a field system including a magnet section having a plurality of magnetic poles whose polarities alternate in a circumferential direction; and
an armature including a multi-phase armature coil,
wherein
either of the field system and the armature is configured as a rotor,
the magnet section includes a plurality of magnets arranged in alignment with each other in the circumferential direction, and an annular field-system core member that is radially located on a non-armature side of the magnets and formed of a soft-magnetic material,
the magnets include, at least, first magnets in each of which a magnet magnetic path is formed parallel to a radial direction,
each of the first magnets is formed so that a radial air gap between the first magnet and the armature gradually increases as the position becomes, from a d-axis representing centers of the magnetic poles of the magnet section, closer to a q-axis representing boundaries between the magnetic poles, and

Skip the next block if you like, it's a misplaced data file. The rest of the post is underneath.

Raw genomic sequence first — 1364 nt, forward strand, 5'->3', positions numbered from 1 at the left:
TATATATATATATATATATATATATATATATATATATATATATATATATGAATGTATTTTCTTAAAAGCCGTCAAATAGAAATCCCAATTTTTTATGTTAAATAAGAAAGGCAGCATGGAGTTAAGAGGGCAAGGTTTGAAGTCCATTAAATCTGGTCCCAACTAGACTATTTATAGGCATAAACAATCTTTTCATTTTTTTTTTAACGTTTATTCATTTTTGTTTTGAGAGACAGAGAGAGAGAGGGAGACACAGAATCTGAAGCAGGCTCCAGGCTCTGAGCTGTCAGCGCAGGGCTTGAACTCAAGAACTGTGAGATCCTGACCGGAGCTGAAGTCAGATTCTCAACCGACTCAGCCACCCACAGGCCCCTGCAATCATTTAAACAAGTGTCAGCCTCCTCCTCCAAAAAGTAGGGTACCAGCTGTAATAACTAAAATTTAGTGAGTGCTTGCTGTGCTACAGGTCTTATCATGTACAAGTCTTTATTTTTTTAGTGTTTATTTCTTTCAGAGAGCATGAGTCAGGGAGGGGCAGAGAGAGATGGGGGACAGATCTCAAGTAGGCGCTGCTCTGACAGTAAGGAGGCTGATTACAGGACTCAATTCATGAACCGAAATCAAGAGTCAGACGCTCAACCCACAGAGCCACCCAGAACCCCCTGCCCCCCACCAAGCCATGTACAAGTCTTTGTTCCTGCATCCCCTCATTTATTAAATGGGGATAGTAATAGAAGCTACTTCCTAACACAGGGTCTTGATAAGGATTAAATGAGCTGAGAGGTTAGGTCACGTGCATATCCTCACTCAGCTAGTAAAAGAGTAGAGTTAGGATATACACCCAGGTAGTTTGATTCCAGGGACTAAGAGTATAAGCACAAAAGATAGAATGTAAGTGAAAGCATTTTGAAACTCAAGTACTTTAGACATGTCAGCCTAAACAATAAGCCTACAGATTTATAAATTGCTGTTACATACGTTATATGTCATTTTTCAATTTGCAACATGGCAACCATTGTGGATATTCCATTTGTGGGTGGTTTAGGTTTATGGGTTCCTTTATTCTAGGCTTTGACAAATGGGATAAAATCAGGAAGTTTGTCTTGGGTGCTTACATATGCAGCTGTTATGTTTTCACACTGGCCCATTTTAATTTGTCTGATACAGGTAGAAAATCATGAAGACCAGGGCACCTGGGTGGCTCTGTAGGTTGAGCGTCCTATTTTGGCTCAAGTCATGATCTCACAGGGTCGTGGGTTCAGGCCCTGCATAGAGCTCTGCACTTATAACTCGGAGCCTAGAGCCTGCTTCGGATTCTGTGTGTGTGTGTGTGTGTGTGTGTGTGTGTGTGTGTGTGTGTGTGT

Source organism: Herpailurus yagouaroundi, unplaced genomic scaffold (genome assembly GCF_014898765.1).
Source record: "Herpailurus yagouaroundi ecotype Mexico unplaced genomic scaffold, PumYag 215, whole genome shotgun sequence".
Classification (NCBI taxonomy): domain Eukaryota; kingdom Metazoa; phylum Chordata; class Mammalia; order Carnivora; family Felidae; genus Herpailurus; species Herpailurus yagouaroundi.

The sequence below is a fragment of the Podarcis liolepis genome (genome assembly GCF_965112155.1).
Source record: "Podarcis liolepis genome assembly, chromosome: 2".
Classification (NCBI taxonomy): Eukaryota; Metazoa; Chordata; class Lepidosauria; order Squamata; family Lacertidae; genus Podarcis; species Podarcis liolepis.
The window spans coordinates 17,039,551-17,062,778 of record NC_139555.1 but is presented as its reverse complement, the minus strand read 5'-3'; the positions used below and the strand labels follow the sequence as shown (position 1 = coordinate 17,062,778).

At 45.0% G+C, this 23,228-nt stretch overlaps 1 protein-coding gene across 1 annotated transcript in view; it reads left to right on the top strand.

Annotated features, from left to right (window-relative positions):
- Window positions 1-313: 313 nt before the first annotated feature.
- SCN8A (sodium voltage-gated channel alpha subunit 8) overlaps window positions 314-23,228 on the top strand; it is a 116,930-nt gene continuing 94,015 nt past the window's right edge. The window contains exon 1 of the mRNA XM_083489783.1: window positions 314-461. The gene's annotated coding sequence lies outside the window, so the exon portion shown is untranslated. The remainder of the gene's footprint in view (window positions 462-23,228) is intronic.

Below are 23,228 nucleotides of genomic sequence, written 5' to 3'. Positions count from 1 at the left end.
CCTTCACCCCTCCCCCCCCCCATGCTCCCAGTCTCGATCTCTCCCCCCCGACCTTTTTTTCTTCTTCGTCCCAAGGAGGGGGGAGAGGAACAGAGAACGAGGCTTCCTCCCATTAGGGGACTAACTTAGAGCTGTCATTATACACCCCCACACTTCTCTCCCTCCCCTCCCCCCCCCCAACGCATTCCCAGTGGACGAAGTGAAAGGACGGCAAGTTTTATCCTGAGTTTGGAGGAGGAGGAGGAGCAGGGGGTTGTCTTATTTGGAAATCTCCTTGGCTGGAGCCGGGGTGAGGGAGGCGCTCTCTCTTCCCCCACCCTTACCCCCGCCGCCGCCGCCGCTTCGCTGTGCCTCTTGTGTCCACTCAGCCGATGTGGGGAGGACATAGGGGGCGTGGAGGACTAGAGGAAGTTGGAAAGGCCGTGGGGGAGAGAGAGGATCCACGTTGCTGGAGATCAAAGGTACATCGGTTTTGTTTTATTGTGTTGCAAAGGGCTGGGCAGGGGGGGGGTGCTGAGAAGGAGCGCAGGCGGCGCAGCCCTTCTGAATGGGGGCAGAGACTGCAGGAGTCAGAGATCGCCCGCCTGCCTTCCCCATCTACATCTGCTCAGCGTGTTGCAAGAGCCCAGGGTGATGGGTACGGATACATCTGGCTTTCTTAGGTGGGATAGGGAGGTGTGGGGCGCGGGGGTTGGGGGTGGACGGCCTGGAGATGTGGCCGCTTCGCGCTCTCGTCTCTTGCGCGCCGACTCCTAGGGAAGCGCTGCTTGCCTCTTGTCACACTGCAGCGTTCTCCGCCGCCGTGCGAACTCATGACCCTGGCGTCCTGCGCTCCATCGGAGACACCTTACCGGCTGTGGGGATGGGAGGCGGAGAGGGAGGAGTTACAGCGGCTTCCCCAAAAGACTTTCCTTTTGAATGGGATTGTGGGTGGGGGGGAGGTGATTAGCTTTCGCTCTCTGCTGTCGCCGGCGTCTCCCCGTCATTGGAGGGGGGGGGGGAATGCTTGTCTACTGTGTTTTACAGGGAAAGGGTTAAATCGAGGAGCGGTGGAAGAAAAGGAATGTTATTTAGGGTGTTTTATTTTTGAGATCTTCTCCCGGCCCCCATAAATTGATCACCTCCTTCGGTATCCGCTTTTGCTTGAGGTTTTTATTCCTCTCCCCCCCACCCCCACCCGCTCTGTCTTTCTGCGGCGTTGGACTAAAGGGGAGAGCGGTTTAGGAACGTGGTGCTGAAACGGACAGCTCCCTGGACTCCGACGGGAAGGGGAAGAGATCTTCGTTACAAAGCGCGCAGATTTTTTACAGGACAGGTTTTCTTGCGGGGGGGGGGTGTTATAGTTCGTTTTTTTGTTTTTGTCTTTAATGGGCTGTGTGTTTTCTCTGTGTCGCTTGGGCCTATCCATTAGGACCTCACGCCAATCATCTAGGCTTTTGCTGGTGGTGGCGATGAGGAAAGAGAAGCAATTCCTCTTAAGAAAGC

the field-system core member has protrusions radially protruding, respectively in gaps between the magnets, to the armature side, and
the protrusions are each located between the d-axis and the q-axis and formed to protrude from the first magnets to the armature side.

42. The rotating electric machine as set forth in claim 41, wherein each of the magnets has a rectangular cross-sectional shape and is arranged to have its lateral or longitudinal direction perpendicular to the radial direction.

43. The rotating electric machine as set forth in claim 42, wherein the field system is located radially outside the armature and configured as the rotor.

44. The rotating electric machine as set forth in claim 41, wherein the field system is located radially inside the armature and configured as the rotor.

45. A rotating electric machine comprising: